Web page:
By Bret Bernhardt
In this series, we’ve talked about the best way to land a job on the Hill and offered some helpful tips on how to do that.
While a great network, a pertinent resume, and a successful interview are important, the greatest likelihood of getting a Hill job will happen one of two ways … working or volunteering on a campaign, or interning for a member or committee.
These seemingly lesser jobs are the primary feedstock for full-time positions on Capitol Hill. All of the advice we’ve covered so far applies to these positions as well.
In my previous posts, we’ve covered the fact that your best job lead will likely come from an unexpected place, like one of your peers. Your resume should be tailored to the position you are seeking and contain a golden reference (someone who knows both you and the person for whom you hope to work).
You’ve also got nine valuable tips for the all-important interview, and now all you need is a helpful list of resources in finding your Capitol Hill job.
“The greatest likelihood of getting a Hill job will happen one of two ways … working or volunteering on a campaign, or interning for a member or committee.”
It wasn’t long ago that there were a limited number of resources to draw upon when seeking a job on Capitol Hill. Now, however, there are ample resources, most of which are accessible online.
In building this list, I talked to Matt Buckham, who works at the Conservative Partnership Institute (CPI), as its Director of Recruitment and Outreach.
Matt is one of the best in town when it comes to finding jobs and matching them to the best candidates for employers and job seekers. As the name of the institute implies, he does this for conservative talent.
He says, while these resources are helpful, it’s important to remember that the best resources are people.
“It wasn’t long ago that there were a limited number of resources to draw upon when seeking a job on Capitol Hill. Now, however, there are ample resources, most of which are accessible online.”
As a chief of staff, this was true for me. My most valuable resources were people or organizations that I knew, relationships I trusted. That’s why it’s so important, as I mentioned in my previous post, that the golden recommender is someone who knows both you and your prospective employer.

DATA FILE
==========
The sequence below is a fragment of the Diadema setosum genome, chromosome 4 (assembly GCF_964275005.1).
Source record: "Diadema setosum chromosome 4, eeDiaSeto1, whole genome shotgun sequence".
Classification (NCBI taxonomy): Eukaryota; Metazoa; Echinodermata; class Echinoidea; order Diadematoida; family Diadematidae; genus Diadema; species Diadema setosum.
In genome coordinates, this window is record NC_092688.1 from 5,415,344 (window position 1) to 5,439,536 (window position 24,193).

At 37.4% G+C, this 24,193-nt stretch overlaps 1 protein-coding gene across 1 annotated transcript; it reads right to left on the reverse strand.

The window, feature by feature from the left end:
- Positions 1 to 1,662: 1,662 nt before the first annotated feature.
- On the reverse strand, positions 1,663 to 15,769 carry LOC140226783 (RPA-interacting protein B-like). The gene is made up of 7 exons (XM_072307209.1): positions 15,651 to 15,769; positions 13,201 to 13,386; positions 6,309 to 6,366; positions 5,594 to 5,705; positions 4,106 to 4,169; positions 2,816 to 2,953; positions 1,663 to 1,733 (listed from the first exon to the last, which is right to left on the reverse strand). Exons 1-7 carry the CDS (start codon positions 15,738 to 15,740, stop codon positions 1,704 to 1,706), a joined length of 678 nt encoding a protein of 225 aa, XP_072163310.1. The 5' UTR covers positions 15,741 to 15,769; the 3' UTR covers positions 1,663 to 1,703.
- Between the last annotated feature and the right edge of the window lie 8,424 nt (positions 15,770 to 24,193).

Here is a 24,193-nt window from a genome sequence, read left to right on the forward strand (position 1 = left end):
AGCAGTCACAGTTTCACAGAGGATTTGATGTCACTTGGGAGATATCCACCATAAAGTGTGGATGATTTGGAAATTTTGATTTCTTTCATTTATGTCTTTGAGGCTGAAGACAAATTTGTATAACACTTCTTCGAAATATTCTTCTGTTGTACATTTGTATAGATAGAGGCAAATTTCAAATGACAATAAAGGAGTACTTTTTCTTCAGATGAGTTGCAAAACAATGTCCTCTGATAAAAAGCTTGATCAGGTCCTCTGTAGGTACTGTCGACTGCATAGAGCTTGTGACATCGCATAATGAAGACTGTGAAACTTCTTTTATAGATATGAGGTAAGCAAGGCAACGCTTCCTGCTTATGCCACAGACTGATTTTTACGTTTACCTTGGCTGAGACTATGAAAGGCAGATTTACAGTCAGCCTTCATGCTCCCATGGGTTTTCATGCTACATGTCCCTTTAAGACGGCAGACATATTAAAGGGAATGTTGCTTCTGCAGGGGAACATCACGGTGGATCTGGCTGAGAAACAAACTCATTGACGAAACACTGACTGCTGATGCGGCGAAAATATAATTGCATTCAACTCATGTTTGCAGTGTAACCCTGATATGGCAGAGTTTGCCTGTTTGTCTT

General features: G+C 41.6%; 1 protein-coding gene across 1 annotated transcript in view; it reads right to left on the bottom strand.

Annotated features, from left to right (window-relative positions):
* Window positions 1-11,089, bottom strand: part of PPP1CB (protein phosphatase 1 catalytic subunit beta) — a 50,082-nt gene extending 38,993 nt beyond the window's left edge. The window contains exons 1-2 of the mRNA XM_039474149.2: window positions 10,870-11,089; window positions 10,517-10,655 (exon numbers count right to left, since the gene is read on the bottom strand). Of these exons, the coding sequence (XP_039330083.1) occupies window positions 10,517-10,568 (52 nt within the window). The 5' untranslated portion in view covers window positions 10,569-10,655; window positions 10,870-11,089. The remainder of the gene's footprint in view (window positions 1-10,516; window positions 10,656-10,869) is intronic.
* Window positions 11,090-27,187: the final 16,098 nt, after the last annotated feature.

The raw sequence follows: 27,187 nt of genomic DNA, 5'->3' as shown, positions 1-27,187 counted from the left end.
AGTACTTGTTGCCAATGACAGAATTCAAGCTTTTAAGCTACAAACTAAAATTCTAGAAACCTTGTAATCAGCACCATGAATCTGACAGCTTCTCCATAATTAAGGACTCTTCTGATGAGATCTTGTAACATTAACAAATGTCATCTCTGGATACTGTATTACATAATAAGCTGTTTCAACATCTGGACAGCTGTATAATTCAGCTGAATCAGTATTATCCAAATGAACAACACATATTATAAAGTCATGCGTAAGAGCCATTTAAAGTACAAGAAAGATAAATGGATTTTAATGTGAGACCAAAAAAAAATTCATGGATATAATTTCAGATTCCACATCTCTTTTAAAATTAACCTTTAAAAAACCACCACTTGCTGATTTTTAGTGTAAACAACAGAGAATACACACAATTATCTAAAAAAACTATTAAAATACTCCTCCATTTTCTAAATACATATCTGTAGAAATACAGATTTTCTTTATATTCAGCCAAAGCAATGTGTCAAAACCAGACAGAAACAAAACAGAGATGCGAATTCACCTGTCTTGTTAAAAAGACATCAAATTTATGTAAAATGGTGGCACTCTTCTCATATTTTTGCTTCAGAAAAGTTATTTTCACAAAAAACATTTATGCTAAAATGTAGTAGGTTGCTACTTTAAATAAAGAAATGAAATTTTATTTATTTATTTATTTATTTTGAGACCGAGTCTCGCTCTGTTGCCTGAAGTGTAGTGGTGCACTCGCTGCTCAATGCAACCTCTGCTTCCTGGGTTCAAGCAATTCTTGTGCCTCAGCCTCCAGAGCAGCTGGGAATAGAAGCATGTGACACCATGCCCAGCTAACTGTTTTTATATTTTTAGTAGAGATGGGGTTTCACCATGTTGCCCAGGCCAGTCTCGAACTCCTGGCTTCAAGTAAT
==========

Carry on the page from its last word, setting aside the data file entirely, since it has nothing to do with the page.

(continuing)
I would check these resources from time to time, but I would encourage you not to place too much emphasis on them. This list includes those resources with which I am most familiar. There are many more besides these, but I can confidently recommend these.
I begin with the one I’m most familiar with, the Conservative Partnership Institute. Others include:
Leadership Institute’s ConservativeJobs.com
Brad Traverse (subscription)
Senate Republican Steering Committee: While it doesn’t maintain a resume or job bank, the staff are an excellent source of advice and information.
House and Senate Listservs: This is an excellent way to get your resume to the right people. There are Listservs for most positions in the House and Senate such as Schedulers, Office Managers, Chiefs of Staff, etc. Ask one of the list members you know or meet if they can distribute your resume to their list.
LinkedIn: While not a job or resume bank per se, it is an important tool for prospective employers to view your profile. So, make sure yours is up to date and well done.
As we conclude this series on jobs, it’s important to remember that it takes patience and waiting on the Lord for the opportunity that will lead to your job.
This was true in my case when I came to Washington a couple years after college expecting to land a job. As it turned out, I got some sage advice recommending that I go to work on a campaign back home and help the candidate get elected and then come to D.C. that way.
At the time this seemed like a convoluted way to get a job on the Hill. I went back to Oklahoma forgetting about working in Washington. I took a job working for the state party and there happened to meet a number of candidates running for office.
Among them was a young state senator running for the U.S. Senate, Don Nickles. He won the race and, because of my work at the state party, he asked me to come to work for him in D.C., which I did.
Ironically, this is exactly the advice I received in Washington but had dismissed at the time. As I stated earlier, the best pathway for a job on the Hill is either working on a campaign or serving as an intern.
Everyone’s path is unique, as will be yours. Trust that the Lord will light your path and guide you in all your important decisions in life, including your career.
Bret Bernhardt served on the Hill as chief of staff to senators Don Nickles of Oklahoma and Jim DeMint of South Carolina. He is now a member of the board of directors of Faith & Law and the Conservative Partnership Institute.
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